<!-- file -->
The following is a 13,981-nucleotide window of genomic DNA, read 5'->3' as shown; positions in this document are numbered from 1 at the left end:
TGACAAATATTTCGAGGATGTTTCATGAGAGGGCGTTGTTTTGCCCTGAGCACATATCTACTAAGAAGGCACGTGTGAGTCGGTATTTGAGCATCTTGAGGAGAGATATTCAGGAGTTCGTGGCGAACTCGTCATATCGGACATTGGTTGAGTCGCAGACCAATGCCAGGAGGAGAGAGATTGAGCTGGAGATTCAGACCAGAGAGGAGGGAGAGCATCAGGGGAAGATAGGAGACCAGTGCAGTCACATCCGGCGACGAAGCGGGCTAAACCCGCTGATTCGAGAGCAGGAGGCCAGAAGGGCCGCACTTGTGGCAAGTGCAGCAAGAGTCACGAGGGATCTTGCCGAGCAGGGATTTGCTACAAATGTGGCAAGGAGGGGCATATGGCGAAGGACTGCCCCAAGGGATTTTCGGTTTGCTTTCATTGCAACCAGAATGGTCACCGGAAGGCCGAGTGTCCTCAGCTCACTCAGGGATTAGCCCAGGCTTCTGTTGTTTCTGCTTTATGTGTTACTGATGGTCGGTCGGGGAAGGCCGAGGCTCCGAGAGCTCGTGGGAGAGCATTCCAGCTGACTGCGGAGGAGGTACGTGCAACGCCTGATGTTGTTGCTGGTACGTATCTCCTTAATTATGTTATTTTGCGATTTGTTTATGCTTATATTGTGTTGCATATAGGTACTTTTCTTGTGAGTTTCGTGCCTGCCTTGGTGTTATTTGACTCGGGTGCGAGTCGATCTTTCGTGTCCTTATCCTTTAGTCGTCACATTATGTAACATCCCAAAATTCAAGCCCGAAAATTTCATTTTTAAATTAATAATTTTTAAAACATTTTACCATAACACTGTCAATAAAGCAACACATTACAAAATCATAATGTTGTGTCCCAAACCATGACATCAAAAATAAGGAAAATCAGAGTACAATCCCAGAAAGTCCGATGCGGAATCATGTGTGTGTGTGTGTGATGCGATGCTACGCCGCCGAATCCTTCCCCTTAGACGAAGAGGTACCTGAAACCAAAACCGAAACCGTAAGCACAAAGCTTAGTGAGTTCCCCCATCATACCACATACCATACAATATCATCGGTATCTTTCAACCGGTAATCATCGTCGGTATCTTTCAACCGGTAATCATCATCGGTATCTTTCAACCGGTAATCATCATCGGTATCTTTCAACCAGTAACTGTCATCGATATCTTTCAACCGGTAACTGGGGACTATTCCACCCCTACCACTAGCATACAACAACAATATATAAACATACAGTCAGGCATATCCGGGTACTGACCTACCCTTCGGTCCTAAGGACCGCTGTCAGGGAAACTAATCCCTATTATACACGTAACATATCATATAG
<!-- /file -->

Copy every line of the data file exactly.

The following is a 13,981-nucleotide window of genomic DNA, read 5'->3' as shown; positions in this document are numbered from 1 at the left end:
TGACAAATATTTCGAGGATGTTTCATGAGAGGGCGTTGTTTTGCCCTGAGCACATATCTACTAAGAAGGCACGTGTGAGTCGGTATTTGAGCATCTTGAGGAGAGATATTCAGGAGTTCGTGGCGAACTCGTCATATCGGACATTGGTTGAGTCGCAGACCAATGCCAGGAGGAGAGAGATTGAGCTGGAGATTCAGACCAGAGAGGAGGGAGAGCATCAGGGGAAGATAGGAGACCAGTGCAGTCACATCCGGCGACGAAGCGGGCTAAACCCGCTGATTCGAGAGCAGGAGGCCAGAAGGGCCGCACTTGTGGCAAGTGCAGCAAGAGTCACGAGGGATCTTGCCGAGCAGGGATTTGCTACAAATGTGGCAAGGAGGGGCATATGGCGAAGGACTGCCCCAAGGGATTTTCGGTTTGCTTTCATTGCAACCAGAATGGTCACCGGAAGGCCGAGTGTCCTCAGCTCACTCAGGGATTAGCCCAGGCTTCTGTTGTTTCTGCTTTATGTGTTACTGATGGTCGGTCGGGGAAGGCCGAGGCTCCGAGAGCTCGTGGGAGAGCATTCCAGCTGACTGCGGAGGAGGTACGTGCAACGCCTGATGTTGTTGCTGGTACGTATCTCCTTAATTATGTTATTTTGCGATTTGTTTATGCTTATATTGTGTTGCATATAGGTACTTTTCTTGTGAGTTTCGTGCCTGCCTTGGTGTTATTTGACTCGGGTGCGAGTCGATCTTTCGTGTCCTTATCCTTTAGTCGTCACATTATGTAACATCCCAAAATTCAAGCCCGAAAATTTCATTTTTAAATTAATAATTTTTAAAACATTTTACCATAACACTGTCAATAAAGCAACACATTACAAAATCATAATGTTGTGTCCCAAACCATGACATCAAAAATAAGGAAAATCAGAGTACAATCCCAGAAAGTCCGATGCGGAATCATGTGTGTGTGTGTGTGATGCGATGCTACGCCGCCGAATCCTTCCCCTTAGACGAAGAGGTACCTGAAACCAAAACCGAAACCGTAAGCACAAAGCTTAGTGAGTTCCCCCATCATACCACATACCATACAATATCATCGGTATCTTTCAACCGGTAATCATCGTCGGTATCTTTCAACCGGTAATCATCATCGGTATCTTTCAACCGGTAATCATCATCGGTATCTTTCAACCAGTAACTGTCATCGATATCTTTCAACCGGTAACTGGGGACTATTCCACCCCTACCACTAGCATACAACAACAATATATAAACATACAGTCAGGCATATCCGGGTACTGACCTACCCTTCGGTCCTAAGGACCGCTGTCAGGGAAACTAATCCCTATTATACACGTAACATATCATATAG